Should the issue make it onto the ballot and be approved by voters, discipline procedures would be governed by what’s in another state law -- Chapter 143 -- instead of what’s in a negotiated contract. Chapter 143, though, would also allow an arbitrator to overturn the police chief’s original discipline, something both the city and Fix SAPD want removed.
Fix SAPD’s founder, Ojiyoma Martin, told KSAT that the group is continuing to gather signatures to repeal Chapter 143 locally, as well, though each signature is only valid for 180 days.
The group kicked off its petition drive in earnest on the first day of early voting for the November election -- Oct. 13, 2020. That means many of its signatures will start becoming invalid starting Apr. 11.
In a statement delivered to council members Wednesday night after the priorities were unveiled, Fix SAPD Deputy Director Ananda Tomas said only four of the 10 problems the group sees with the contract were addressed by City Manager Erik Walsh. One of the missing issues, she said, is the contract’s evergreen clause, which allows the current contract’s provisions to be extended up to eight years in absence of a new contract.
“The police union will have four election cycles to methodically rebuild a council who is sympathetic to their whim,” Dykman said. “No one on council right now will be here in eight years, so this is your last chance to fight for the voice of San Antonio.”
If the evergreen clause goes into effect, police officers’ pay would stay frozen while officers would have to pay 10% more in monthly contributions every year for the health care. The most an officer has to contribute monthly for 2021 under the contract is $182.71, which means they would end up paying $18 to $209 more than that per month, depending on how far negotiations get into the evergreen period.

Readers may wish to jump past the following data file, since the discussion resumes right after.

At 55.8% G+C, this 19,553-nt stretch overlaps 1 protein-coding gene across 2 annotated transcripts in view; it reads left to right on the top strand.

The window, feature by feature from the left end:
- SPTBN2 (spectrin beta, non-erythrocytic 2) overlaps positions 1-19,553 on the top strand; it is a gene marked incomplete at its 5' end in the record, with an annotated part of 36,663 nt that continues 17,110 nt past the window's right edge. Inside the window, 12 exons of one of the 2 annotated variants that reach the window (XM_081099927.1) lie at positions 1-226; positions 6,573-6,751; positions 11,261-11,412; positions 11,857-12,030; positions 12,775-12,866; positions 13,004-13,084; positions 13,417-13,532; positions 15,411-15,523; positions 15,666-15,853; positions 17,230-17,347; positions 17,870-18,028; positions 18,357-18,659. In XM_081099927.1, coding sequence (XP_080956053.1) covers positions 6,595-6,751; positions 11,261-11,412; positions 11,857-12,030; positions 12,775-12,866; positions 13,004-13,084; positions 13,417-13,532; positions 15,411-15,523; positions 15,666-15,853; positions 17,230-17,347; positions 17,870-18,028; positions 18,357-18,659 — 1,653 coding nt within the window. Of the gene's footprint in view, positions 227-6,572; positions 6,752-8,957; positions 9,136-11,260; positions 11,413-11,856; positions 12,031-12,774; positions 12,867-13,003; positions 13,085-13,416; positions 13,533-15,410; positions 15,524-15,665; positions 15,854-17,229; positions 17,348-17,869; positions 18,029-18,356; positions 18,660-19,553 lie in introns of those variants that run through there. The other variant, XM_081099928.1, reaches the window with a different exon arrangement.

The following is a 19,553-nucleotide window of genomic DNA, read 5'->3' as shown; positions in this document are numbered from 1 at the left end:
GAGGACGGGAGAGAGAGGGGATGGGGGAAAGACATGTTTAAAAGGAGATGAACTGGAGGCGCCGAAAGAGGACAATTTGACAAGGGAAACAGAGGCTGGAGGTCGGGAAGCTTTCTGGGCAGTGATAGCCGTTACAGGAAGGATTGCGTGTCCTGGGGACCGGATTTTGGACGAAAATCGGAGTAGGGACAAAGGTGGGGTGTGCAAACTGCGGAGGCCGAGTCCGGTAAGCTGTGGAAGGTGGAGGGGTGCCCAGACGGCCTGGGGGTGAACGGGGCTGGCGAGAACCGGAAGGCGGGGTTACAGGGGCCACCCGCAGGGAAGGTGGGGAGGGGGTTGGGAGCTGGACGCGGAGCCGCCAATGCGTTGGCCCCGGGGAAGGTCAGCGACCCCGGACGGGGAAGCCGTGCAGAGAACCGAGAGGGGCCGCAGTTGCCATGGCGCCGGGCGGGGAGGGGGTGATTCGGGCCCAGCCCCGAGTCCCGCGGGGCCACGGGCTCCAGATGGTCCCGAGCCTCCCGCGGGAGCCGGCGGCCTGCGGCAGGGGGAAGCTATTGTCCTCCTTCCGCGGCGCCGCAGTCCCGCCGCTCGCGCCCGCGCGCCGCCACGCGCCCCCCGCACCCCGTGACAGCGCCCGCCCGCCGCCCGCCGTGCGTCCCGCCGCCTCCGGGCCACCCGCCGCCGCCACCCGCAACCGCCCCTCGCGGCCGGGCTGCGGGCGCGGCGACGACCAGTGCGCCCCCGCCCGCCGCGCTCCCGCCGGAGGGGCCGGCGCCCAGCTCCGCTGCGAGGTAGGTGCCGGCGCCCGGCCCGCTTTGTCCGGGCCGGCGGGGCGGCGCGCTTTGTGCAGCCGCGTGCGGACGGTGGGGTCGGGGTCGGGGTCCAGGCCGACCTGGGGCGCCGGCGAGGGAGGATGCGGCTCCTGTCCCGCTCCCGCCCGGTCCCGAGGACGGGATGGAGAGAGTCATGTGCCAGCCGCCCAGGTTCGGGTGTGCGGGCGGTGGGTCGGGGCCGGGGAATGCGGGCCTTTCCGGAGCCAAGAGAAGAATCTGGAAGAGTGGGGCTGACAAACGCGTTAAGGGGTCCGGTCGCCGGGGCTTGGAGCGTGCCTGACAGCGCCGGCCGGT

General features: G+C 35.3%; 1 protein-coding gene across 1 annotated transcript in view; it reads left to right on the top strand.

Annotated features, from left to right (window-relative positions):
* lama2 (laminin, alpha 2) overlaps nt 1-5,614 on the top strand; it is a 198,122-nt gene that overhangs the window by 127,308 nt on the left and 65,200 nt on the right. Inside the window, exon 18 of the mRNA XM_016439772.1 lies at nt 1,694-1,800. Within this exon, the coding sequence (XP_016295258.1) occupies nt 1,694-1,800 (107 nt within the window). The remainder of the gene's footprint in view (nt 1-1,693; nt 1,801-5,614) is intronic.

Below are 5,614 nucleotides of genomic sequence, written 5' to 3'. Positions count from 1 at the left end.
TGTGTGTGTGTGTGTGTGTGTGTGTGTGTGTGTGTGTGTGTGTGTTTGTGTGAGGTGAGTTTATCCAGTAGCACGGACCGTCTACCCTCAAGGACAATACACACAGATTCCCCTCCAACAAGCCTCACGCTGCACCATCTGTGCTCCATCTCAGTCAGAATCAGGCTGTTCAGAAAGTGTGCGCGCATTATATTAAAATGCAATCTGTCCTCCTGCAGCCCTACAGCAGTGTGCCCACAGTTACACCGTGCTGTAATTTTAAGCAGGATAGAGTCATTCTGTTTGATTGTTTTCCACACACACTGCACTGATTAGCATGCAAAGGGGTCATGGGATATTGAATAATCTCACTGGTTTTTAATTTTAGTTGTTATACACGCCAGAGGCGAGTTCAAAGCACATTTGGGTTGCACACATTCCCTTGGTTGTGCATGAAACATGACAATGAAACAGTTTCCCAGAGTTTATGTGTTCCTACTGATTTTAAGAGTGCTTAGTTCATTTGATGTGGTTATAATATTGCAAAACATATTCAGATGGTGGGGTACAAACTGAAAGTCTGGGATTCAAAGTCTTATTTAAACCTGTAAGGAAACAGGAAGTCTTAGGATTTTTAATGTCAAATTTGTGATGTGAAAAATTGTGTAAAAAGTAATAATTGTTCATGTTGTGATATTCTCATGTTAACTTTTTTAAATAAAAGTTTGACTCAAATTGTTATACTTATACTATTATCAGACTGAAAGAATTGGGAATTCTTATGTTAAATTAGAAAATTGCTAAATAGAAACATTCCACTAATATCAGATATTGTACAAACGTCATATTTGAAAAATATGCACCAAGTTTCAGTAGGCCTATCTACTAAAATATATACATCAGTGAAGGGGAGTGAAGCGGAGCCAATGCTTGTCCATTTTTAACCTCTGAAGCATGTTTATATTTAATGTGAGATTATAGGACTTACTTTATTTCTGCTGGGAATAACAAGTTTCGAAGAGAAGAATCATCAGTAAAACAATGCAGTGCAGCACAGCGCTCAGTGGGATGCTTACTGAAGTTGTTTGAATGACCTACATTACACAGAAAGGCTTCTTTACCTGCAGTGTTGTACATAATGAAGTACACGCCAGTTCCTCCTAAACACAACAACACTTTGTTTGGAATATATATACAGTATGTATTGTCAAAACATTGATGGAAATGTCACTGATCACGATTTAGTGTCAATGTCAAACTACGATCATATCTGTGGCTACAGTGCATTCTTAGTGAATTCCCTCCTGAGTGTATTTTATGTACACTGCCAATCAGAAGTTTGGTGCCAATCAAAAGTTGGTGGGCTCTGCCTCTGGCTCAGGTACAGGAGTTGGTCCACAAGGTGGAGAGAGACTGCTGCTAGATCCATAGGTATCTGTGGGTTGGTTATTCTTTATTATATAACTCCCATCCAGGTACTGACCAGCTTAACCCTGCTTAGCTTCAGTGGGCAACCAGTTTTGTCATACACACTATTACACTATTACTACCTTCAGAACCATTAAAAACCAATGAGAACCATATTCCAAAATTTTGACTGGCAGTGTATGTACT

The city’s focus in the negotiations may be on discipline, but staff say they also want the following:
- The ability to increase training hours and set priorities for training;
- The power to determine the working hours of units within SAPD;
- The power to set leave policies for employees, particularly regarding their ability to “sell” their leave before separating from the department;
- More flexibility on what parts of the department it can “civilianize.”
The city says it also wants to keep total public safety costs (police, fire, and park police budgets) under 66% of its total general fund. The three budgets currently total 64.2% of the general fund, Deputy City Manager Maria Villagomez said, but SAPD’s $486.5 million on its own accounts for nearly 38%.
Most of the department’s budget -- about $387 million -- is determined by the current union contract.
The first meeting will be for both sides to lay out the ground rules on proceeding with negotiations.
If both sides agree to a deal within 60 days of the start of the negotiation, the new deal would take effect on Sept. 30, 2021. The evergreen clause in effect would allow the current contract to remain in place for up to eight years if negotiations are unsuccessful.
It’s unclear yet if the meetings will be held in-person or virtually, but they will be open to the public to observe.